Robert Penn Warren Studies, which publishes critical explorations of the life and works of Robert Penn Warren and his friends, colleagues, and students, invites submissions for the journal's forthcoming edition. For this issue, we are particularly interested in pieces that address Warren and his associates' legacy, either through their literary production or in their approach to teaching literature.
Edited Collection: Rethinking Globalization and Spatial Scale
Abstracts due by May 29, 2015
We are seeking essays for an edited collection titled Rethinking Globalization and Spatial Scale. The goal of the volume is to bring together interdisciplinary research on globalization spanning the humanities and social sciences that foregrounds theoretical and methodological conceptualizations of scale—how people, capital, goods, material infrastructure, ideas, and power aggregate along or slide among different degrees or levels of attachment, from personal to local to national to transnational.
Call for Papers
(Open, Non-Thematic Issue)
[sic] – a journal of literature, culture and literary translation invites submissions for the upcoming 11th issue. We accept:
- original research papers: between 5000 - 7000 words
- reviews: up to 2,000 words
- translations of literary texts: between 5000 - 7000 words
- video essays (max 50 MB) – video submissions are welcome from all fields within the journal's focus
Characterized by avant-garde alliances, collectives, salons, magazines, manifestos, mergers and ruptures, the modernisms of the first half of the 20th century were an associative affair. The exemplary moderns, however eclectic a group, joined in revolt against the forms and pieties of the 19th century, spurring aesthetic innovations and energizing modernity's political, cultural, and technological revolutions.
The International Journal of Humanities and Cultural Studies (ISSN 2356-5926) invites original, unpublished, quality research articles/case studies in the fields of humanities, anthropology, business studies, communication studies, criminology, cross-cultural studies, development studies, economics, education, ethics, geography, history, international relations, linguistics, media studies, methodology, philosophy, political science, psychology, sociology, literature, discourse studies, performing arts (music, theatre & dance), religious studies, visual arts, women and gender studies, queer studies etc…for the June 2015 Issue (Volume Two, Issue One). Manuscripts Submission Deadline: May 20, 2015. Issue Publication Date: June 2015.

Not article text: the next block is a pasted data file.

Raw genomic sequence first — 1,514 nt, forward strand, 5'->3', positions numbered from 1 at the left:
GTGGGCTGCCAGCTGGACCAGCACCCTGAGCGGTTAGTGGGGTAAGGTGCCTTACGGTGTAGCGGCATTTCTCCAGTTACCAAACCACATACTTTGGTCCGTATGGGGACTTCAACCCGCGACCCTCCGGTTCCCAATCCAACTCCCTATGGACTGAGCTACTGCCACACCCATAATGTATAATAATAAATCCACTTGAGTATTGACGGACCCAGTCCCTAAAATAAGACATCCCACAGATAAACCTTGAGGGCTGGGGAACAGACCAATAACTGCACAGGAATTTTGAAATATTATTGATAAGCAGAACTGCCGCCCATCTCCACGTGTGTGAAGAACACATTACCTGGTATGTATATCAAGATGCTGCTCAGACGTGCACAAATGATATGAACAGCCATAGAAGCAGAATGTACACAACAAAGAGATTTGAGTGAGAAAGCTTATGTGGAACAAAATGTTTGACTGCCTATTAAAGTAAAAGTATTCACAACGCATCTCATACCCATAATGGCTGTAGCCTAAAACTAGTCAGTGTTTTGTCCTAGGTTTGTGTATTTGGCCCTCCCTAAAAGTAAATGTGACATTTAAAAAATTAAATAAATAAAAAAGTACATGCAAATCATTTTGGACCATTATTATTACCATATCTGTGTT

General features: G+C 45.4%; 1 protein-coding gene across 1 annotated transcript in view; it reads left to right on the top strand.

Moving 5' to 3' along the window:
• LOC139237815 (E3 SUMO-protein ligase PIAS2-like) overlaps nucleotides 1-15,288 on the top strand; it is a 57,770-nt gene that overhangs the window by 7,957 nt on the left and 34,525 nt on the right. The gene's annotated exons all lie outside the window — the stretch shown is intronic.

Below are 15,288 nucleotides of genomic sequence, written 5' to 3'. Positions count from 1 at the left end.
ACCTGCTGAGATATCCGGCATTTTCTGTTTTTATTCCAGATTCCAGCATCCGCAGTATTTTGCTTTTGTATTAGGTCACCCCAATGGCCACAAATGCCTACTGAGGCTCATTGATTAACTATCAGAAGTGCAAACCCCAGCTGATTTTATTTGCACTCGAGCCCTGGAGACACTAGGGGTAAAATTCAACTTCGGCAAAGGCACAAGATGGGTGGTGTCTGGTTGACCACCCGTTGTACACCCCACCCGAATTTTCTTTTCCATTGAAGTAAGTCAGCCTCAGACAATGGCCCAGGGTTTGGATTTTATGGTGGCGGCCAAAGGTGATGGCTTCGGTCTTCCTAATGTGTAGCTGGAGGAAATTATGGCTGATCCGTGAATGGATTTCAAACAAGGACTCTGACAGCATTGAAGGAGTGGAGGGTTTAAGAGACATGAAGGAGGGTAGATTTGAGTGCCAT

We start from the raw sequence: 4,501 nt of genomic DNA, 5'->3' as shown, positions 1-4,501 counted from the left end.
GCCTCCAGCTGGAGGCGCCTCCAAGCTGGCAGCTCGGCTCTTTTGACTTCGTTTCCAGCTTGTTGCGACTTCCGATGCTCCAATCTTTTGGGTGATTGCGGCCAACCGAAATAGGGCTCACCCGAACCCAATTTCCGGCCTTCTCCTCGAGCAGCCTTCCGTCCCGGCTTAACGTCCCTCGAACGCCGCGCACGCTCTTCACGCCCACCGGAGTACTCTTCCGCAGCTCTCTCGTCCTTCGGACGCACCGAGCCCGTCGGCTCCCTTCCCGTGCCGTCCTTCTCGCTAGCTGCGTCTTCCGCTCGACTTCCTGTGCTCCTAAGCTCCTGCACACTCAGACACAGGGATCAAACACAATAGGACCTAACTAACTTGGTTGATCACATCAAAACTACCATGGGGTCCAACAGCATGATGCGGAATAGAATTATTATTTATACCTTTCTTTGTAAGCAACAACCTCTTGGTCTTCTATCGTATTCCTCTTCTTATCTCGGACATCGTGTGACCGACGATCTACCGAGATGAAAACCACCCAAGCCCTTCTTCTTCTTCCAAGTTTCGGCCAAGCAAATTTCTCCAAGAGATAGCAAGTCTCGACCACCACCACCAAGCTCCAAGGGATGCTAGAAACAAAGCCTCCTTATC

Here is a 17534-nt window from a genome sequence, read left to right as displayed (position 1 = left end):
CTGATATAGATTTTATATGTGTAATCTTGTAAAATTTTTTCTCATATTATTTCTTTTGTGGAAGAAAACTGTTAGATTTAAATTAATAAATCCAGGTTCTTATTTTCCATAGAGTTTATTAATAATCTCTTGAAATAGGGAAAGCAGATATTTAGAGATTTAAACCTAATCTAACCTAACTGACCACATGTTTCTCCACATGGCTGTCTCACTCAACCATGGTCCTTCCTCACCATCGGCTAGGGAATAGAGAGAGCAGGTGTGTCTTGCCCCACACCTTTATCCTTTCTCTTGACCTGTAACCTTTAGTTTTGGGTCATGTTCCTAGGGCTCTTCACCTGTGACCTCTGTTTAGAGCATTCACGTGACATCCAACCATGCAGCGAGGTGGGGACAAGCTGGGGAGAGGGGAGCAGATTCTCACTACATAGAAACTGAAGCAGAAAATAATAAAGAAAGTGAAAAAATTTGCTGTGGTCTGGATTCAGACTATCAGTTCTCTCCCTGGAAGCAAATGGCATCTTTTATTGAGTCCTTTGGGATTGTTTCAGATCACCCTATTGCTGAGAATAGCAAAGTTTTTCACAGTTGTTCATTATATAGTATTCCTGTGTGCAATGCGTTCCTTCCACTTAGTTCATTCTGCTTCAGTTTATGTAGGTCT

Romantics, Victorians and early Modernists writers and artists were successively called upon in their respective generations to challenge the social, aesthetic and ethical mores of their time in their work as well in their personal lives. This panel invites papers that explore not only how these aesthetic and ethical parameters shift and alter over time but also the short term reprisals and long-term rewards that often result when these boundaries are transgressed and/or when writers or artists and their creations take risks. Possible sub topics may include but are not limited to: gambling, success and failure, providential reward, ostracism and the sublime and the beautiful.
Call for Papers: Dirt and Desire
for a Spring 2016 Special Issue of the Southern Literary Journal (SLJ),
soon to become south: a scholarly journal (Fall 2015)
This year, Patricia Yaeger's foundational Dirt and Desire: Reconstructing Southern Women's Writing, 1930–1990 turns fifteen years old. The question that Yaeger asked: "How do you write a story everyone knows but nobody hears" continues to compel scholars in American cultural and southern studies.
The term speculation has, among others, two specific strands of meaning: thinking/narrating the realm of the possible and describing a form of economy that borders on the fluctuations in the material value of a marketable good. In both the strands, speculation is largely based on what constitutes the material. As Ursula K.
"We badly need a new way of thinking about novels that acknowledges their technological reality. We have to learn how to look at fiction as lines of print on a page and we to ask whether it is always the best arrangement to have a solid block of print from one margin to the other running down the page from top to bottom, except for occasional paragraph indentations."
—Ronald Sukenick, The New Tradition in Fiction
Call for Papers:
2015 Midwest Popular Culture Association Conference
Thursday-Sunday, 1-4 October 2015
Hilton Cincinnati Netherland Plaza
Address: 35 West Fifth Street, Cincinnati, OH 45202
Phone: (513) 421-9100
Deadline: April 30, 2015